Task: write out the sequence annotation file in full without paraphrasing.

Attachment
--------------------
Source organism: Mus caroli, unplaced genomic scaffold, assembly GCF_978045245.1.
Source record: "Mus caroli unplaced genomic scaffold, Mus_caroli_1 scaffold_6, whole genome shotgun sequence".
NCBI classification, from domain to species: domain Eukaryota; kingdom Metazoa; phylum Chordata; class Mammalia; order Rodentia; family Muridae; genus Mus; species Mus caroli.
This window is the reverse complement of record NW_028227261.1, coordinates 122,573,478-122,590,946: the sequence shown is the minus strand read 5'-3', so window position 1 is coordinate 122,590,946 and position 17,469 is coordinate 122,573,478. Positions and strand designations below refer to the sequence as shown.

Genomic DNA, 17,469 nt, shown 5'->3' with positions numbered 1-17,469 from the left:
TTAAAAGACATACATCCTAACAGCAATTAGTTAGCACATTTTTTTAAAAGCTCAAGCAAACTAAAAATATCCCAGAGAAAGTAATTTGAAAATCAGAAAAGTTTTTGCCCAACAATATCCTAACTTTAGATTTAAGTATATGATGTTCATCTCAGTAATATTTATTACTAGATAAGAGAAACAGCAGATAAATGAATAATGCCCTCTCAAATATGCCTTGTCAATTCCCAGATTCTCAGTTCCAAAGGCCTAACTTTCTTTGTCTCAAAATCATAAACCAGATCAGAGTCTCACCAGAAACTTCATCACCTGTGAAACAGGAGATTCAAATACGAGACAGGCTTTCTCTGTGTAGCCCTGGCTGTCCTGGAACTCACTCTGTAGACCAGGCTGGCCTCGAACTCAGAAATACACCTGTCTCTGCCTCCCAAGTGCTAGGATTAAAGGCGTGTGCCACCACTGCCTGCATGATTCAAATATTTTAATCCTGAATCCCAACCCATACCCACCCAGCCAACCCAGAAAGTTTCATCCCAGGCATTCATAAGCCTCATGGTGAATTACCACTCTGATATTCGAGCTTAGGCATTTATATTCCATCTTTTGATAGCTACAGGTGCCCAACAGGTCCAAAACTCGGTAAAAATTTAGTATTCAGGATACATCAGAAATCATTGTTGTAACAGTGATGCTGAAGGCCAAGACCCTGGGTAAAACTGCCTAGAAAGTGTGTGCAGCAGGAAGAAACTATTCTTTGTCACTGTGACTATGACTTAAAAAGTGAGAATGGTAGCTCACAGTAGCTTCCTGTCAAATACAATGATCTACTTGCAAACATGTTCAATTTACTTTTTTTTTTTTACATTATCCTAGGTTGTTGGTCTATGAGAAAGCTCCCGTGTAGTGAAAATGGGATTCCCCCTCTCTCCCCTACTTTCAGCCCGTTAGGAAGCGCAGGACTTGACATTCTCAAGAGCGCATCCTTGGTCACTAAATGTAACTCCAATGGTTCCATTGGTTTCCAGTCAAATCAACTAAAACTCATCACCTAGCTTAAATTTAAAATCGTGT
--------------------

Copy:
Source organism: Mus caroli, unplaced genomic scaffold, assembly GCF_978045245.1.
Source record: "Mus caroli unplaced genomic scaffold, Mus_caroli_1 scaffold_6, whole genome shotgun sequence".
NCBI classification, from domain to species: domain Eukaryota; kingdom Metazoa; phylum Chordata; class Mammalia; order Rodentia; family Muridae; genus Mus; species Mus caroli.
This window is the reverse complement of record NW_028227261.1, coordinates 122,573,478-122,590,946: the sequence shown is the minus strand read 5'-3', so window position 1 is coordinate 122,590,946 and position 17,469 is coordinate 122,573,478. Positions and strand designations below refer to the sequence as shown.

Genomic DNA, 17,469 nt, shown 5'->3' with positions numbered 1-17,469 from the left:
TTAAAAGACATACATCCTAACAGCAATTAGTTAGCACATTTTTTTAAAAGCTCAAGCAAACTAAAAATATCCCAGAGAAAGTAATTTGAAAATCAGAAAAGTTTTTGCCCAACAATATCCTAACTTTAGATTTAAGTATATGATGTTCATCTCAGTAATATTTATTACTAGATAAGAGAAACAGCAGATAAATGAATAATGCCCTCTCAAATATGCCTTGTCAATTCCCAGATTCTCAGTTCCAAAGGCCTAACTTTCTTTGTCTCAAAATCATAAACCAGATCAGAGTCTCACCAGAAACTTCATCACCTGTGAAACAGGAGATTCAAATACGAGACAGGCTTTCTCTGTGTAGCCCTGGCTGTCCTGGAACTCACTCTGTAGACCAGGCTGGCCTCGAACTCAGAAATACACCTGTCTCTGCCTCCCAAGTGCTAGGATTAAAGGCGTGTGCCACCACTGCCTGCATGATTCAAATATTTTAATCCTGAATCCCAACCCATACCCACCCAGCCAACCCAGAAAGTTTCATCCCAGGCATTCATAAGCCTCATGGTGAATTACCACTCTGATATTCGAGCTTAGGCATTTATATTCCATCTTTTGATAGCTACAGGTGCCCAACAGGTCCAAAACTCGGTAAAAATTTAGTATTCAGGATACATCAGAAATCATTGTTGTAACAGTGATGCTGAAGGCCAAGACCCTGGGTAAAACTGCCTAGAAAGTGTGTGCAGCAGGAAGAAACTATTCTTTGTCACTGTGACTATGACTTAAAAAGTGAGAATGGTAGCTCACAGTAGCTTCCTGTCAAATACAATGATCTACTTGCAAACATGTTCAATTTACTTTTTTTTTTTTACATTATCCTAGGTTGTTGGTCTATGAGAAAGCTCCCGTGTAGTGAAAATGGGATTCCCCCTCTCTCCCCTACTTTCAGCCCGTTAGGAAGCGCAGGACTTGACATTCTCAAGAGCGCATCCTTGGTCACTAAATGTAACTCCAATGGTTCCATTGGTTTCCAGTCAAATCAACTAAAACTCATCACCTAGCTTAAATTTAAAATCGTGT